It catches many women completely off guard; one minute they’re fine and the next something isn’t quite right. Postpartum depression affects nearly 80% of women and leaves them feeling alone, hopeless, hurt, and scared. Most women believe it can’t happen to them, but the reality is that it can and it does. Fortunately, postpartum depression is not a life sentence and is completely treatable with the help of your doctor. Getting help can be scary at first, but reaching out when you feel off is the most important step to feeling 100% you again. Here are five ways you can lower your risk and mitigate your symptoms.
The baby blues can hit anyone. Walking might be the last thing you want to do after just delivering a baby, however, it is one of the more useful ways to lower your risk and control symptoms. Frequent walks work by triggering the release of endorphins as well as increase the levels of serotonin in the body. Both chemicals are responsible for keeping you happy.
2. Speak Up
The minute you start to notice yourself feeling off and plagued with persistent mood swings, crying, and feeling like you’re not bonding with your baby, reach out to your doctor immediately. Your doctor can help you devise a treatment plan to get you back on track and feeling better fast. If you don’t say anything, you can’t get the help you need. There is no shame or stigma in reaching out and asking for help. Becoming a new mom is a wide array of new challenges and pressures, you shouldn’t have to carry the weight alone.
3. Eat a Whole Foods Based Diet
There are numerous studies that show the connection between our mood and our diets. Processed foods are often hormone laden and filled with preservatives that can have a damaging effect on our bodies. Before and after pregnancy, the body is at a very delicate stage. By treating it to natural, unprocessed foods you can help support your mood as well as provide whole nutrition to your body.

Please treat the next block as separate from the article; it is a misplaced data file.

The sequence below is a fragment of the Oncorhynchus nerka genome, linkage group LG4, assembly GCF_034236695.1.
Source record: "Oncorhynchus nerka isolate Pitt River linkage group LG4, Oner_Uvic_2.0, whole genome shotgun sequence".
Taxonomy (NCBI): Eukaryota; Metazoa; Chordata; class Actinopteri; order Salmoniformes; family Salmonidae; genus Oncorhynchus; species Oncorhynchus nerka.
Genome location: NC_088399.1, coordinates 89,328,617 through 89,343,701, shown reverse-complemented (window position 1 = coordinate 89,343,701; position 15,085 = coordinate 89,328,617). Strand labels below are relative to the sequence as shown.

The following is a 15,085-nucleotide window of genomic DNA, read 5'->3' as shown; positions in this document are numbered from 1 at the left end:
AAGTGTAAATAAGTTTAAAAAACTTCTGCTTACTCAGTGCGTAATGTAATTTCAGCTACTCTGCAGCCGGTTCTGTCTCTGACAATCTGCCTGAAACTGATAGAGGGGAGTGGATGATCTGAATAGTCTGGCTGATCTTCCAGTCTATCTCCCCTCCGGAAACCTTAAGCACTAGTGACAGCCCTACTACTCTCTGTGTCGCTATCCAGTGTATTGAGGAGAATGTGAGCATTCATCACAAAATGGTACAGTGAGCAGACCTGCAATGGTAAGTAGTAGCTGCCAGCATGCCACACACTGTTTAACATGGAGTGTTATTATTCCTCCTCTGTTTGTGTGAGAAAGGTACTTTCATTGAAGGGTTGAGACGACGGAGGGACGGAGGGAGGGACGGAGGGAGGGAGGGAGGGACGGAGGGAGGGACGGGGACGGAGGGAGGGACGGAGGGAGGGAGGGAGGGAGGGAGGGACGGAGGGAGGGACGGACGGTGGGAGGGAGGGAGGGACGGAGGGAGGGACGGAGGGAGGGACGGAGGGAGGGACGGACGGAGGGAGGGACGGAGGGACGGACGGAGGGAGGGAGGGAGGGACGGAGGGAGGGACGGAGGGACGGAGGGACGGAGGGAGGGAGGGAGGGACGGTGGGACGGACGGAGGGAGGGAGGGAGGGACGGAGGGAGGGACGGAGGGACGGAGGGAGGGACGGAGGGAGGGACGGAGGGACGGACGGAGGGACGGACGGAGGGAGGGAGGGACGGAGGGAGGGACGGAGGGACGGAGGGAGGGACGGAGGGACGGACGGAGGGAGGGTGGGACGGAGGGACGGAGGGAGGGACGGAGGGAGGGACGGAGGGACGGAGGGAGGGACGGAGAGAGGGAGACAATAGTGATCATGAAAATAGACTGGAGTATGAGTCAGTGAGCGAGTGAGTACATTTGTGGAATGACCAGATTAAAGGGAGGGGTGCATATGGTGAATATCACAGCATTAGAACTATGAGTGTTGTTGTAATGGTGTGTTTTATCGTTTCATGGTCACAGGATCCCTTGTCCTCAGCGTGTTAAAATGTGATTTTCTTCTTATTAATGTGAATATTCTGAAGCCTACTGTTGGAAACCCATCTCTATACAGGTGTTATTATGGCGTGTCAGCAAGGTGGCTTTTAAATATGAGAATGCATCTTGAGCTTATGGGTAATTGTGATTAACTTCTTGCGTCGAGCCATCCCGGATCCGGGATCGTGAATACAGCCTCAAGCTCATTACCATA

4. Make Peace With Your Inner Control Freak
A new baby can cause most of your old life to fall to the wayside. This means chores, cleaning, laundry, and everything else you did before the baby. For those women who are self-proclaimed perfectionists, this can be an especially difficult time. Mental preparation and acceptance that not everything will be perfect can help to cope with the constant changes and new routine.
5. Get Some Sleep
This is one of the more difficult ones, however, sleep deprivation or irregular sleeping schedules can increase your risk of depression. Even though getting sleep is a genuine challenge, try your best to make up for it during nap times. Delegate household duties and chores like cleaning or shopping to family members and loved ones. They can hold the baby while you sleep or after they have completed a chore.
North Brooklyn Wants to Assist You
Postpartum depression is not a life sentence nor does it mean that there’s anything wrong with you. If you feel like you are suffering from postpartum, call today to set up an appointment with one of our highly trained professionals.